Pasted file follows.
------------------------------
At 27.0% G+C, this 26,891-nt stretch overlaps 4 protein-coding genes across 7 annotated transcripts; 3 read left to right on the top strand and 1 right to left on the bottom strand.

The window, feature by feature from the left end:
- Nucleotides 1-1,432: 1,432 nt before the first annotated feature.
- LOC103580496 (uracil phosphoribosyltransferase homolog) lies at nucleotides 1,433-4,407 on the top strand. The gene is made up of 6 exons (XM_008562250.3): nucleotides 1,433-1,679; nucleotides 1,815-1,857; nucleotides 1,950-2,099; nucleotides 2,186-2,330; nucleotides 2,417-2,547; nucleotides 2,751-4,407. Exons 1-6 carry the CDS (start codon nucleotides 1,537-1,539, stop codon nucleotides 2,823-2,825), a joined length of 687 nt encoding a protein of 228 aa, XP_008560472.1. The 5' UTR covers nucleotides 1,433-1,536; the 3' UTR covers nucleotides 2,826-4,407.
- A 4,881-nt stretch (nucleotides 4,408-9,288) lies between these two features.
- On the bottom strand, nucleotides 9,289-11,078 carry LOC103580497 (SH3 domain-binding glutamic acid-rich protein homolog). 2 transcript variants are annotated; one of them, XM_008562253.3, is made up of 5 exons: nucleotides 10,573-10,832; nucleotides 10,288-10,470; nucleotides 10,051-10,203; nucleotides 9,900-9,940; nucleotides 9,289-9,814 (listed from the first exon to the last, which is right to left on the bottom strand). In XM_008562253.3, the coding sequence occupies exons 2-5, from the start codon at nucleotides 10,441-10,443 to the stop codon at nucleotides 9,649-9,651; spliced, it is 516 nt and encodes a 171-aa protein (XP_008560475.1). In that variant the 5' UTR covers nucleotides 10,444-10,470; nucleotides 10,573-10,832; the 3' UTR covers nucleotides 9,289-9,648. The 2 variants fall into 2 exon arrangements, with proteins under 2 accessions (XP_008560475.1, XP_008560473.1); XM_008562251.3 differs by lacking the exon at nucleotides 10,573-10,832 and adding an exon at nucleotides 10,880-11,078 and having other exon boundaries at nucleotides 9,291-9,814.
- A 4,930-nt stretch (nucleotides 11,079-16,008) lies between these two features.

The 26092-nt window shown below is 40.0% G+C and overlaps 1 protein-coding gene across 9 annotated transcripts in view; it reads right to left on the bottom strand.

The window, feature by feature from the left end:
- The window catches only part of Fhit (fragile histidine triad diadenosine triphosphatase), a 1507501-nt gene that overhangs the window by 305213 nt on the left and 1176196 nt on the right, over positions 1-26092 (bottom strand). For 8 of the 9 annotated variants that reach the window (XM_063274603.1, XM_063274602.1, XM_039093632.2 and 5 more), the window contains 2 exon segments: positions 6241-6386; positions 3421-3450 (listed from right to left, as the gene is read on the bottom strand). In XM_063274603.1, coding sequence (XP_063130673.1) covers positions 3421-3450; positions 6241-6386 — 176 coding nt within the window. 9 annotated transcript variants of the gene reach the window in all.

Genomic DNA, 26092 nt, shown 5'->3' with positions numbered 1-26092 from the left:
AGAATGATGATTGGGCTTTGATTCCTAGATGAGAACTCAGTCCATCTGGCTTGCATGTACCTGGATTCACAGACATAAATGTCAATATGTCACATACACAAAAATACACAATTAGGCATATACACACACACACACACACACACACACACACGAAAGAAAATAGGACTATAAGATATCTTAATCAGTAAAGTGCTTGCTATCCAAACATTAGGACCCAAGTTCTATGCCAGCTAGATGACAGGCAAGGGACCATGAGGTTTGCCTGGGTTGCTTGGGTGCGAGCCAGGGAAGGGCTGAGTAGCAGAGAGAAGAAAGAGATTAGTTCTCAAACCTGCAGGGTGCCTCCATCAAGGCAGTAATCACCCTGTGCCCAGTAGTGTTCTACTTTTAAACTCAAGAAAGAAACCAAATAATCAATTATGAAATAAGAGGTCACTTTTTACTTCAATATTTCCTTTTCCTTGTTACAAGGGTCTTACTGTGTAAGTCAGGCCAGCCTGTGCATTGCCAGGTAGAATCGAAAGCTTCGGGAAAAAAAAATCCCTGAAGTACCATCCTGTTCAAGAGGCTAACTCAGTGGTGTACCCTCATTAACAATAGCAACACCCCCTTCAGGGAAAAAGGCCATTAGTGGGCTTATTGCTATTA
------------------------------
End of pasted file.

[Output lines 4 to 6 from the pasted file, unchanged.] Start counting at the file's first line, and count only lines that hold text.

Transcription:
- LOC103580496 (uracil phosphoribosyltransferase homolog) lies at nucleotides 1,433-4,407 on the top strand. The gene is made up of 6 exons (XM_008562250.3): nucleotides 1,433-1,679; nucleotides 1,815-1,857; nucleotides 1,950-2,099; nucleotides 2,186-2,330; nucleotides 2,417-2,547; nucleotides 2,751-4,407. Exons 1-6 carry the CDS (start codon nucleotides 1,537-1,539, stop codon nucleotides 2,823-2,825), a joined length of 687 nt encoding a protein of 228 aa, XP_008560472.1. The 5' UTR covers nucleotides 1,433-1,536; the 3' UTR covers nucleotides 2,826-4,407.
- A 4,881-nt stretch (nucleotides 4,408-9,288) lies between these two features.
- On the bottom strand, nucleotides 9,289-11,078 carry LOC103580497 (SH3 domain-binding glutamic acid-rich protein homolog). 2 transcript variants are annotated; one of them, XM_008562253.3, is made up of 5 exons: nucleotides 10,573-10,832; nucleotides 10,288-10,470; nucleotides 10,051-10,203; nucleotides 9,900-9,940; nucleotides 9,289-9,814 (listed from the first exon to the last, which is right to left on the bottom strand). In XM_008562253.3, the coding sequence occupies exons 2-5, from the start codon at nucleotides 10,441-10,443 to the stop codon at nucleotides 9,649-9,651; spliced, it is 516 nt and encodes a 171-aa protein (XP_008560475.1). In that variant the 5' UTR covers nucleotides 10,444-10,470; nucleotides 10,573-10,832; the 3' UTR covers nucleotides 9,289-9,648. The 2 variants fall into 2 exon arrangements, with proteins under 2 accessions (XP_008560475.1, XP_008560473.1); XM_008562251.3 differs by lacking the exon at nucleotides 10,573-10,832 and adding an exon at nucleotides 10,880-11,078 and having other exon boundaries at nucleotides 9,291-9,814.